I See You, I See Myself: The Young Life of Jacob Lawrence

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I See You, I See Myself, written for young adult readers, examines the early experiences and choices that led Jacob Lawrence to become an artist. In bold colors and precise language, the book describes how the break up of his parents, a period of foster care, reunification with his mother, brother, and sister in Harlem, and the influence of other adults in his community shaped the decisions Lawrence made about his art and his life. The hurdles that he faced -- moving, parent separation, and discrimination -- are ...
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2001 Hardcover New FLAWLESS COPY, BRAND NEW, PRISTINE, NEVER OPENED---Corresponds to ASIN: 094304426X. 63 pages; 86 illustrations.

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Overview

I See You, I See Myself, written for young adult readers, examines the early experiences and choices that led Jacob Lawrence to become an artist. In bold colors and precise language, the book describes how the break up of his parents, a period of foster care, reunification with his mother, brother, and sister in Harlem, and the influence of other adults in his community shaped the decisions Lawrence made about his art and his life. The hurdles that he faced -- moving, parent separation, and discrimination -- are ones that challenge many children today. I See You, I See Myself describes how the choices one makes in dealing with these challenges start to shape a personís life. It includes 65 color illustrations of Lawrenceís work, accompanied by photographs documenting his early experiences in the Harlem community.

Jacob Lawrence was born in Atlantic City, New Jersey, in 1917. Moving from there to Easton, Pennsylvania, and finally to Harlem in 1930, his family was part of the Great Migration of African Americans who relocated to the North from the South. Raised among the ìNew Negroesî -- the emerging African American writers, artists, and poets who were a manifestation of the Harlem Renaissance -- Lawrence was one of the first artists trained in and by the African American community in Harlem. At Utopia Childrenís House, a community daycare center, Lawrence received his earliest art instruction from Charles Alston, then a graduate student at Columbia University Teachers College. Lawrence continued to study with Alston throughout the 1930s at the WPA Harlem Art Workshop and at Alstonís studio. He encountered notable artists, writers, and activists, such as Langston Hughes, Ralph Ellison, William Aaron Douglas, Orson Wells, Alain Locke, Addison Bates, and Augusta Savage, who had a profound effect on his development as an artist.

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Editorial Reviews

School Library Journal
Gr 5 Up-A delightful introduction to the artist and his work, based on interviews with Lawrence. Leach talks about the subject's early life and how he began to paint at age 13, experimenting with geometric shapes and patterns, and explains how personal experiences influenced his art. The paintings themselves are colorful and detailed narratives that depict African-American history and culture, and they vividly portray the lives of the poor and disenfranchised in a way that will appeal to young people. The author follows Lawrence's life and career up to age 25, and includes reproductions from his "Migration Series" and "Harriet Tubman Series" as well as many of his single pieces. The book ends with an invitation for readers to try creating their own works of art.-Joyce Fay Fletcher, Rippon Middle School, Prince William County, VA Copyright 2002 Cahners Business Information.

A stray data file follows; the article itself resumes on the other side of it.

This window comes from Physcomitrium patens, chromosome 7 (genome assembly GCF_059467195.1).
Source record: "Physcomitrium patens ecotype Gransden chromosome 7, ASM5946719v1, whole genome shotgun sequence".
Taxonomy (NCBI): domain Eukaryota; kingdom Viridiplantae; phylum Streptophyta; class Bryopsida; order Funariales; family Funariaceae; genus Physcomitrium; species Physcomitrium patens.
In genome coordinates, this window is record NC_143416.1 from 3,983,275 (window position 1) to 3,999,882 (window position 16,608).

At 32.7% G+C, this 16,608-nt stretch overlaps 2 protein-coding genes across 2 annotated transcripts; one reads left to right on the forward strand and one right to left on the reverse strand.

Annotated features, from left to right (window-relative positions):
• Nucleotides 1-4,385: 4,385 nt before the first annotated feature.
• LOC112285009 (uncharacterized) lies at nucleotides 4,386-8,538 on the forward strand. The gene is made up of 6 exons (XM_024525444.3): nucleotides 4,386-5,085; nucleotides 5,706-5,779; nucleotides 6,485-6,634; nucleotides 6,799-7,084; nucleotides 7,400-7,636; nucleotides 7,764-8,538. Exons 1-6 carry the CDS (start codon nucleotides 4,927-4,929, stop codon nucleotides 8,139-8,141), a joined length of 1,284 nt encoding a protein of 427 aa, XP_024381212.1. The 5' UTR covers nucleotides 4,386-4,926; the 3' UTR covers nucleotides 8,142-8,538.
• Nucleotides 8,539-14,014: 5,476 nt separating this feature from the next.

Booknews
Tailored to a young audience through use of short sentences, simple message, lively layout, and large vivid color reproductions, the book follows Lawrence from his 1917 Atlantic City cradle to Harlem in 1930, where he exhibits The Migration Series at New York's Downtown Gallery, and lectures in the New York's public schools in 1942. Published on the occasion of the exhibition organized by the Phillips Collection, Washington, DC. Distributed by the U. of Washington Press. Annotation c. Book News, Inc., Portland, OR (booknews.com)
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Product Details

  • ISBN-13: 9780943044262
  • Publisher: University of Washington Press
  • Publication date: 7/1/2002
  • Edition description: New Edition
  • Pages: 60
  • Product dimensions: 8.81 (w) x 10.38 (h) x 0.43 (d)

Table of Contents

Foreword
Introduction
Moving, 1917-30: Birth to Age 13
Harlem, 1930-32: Age 13-15
Workshop Table, 1932-34: Age 15-17
Studio 306, 1934-37: Age 17-20
Artist with a Capital "A", 1938-41: Age 21-25
I See You, I See Myself
Glossary
Chronology
Acknowledgments
List of Illustrations
Selected Bibliography
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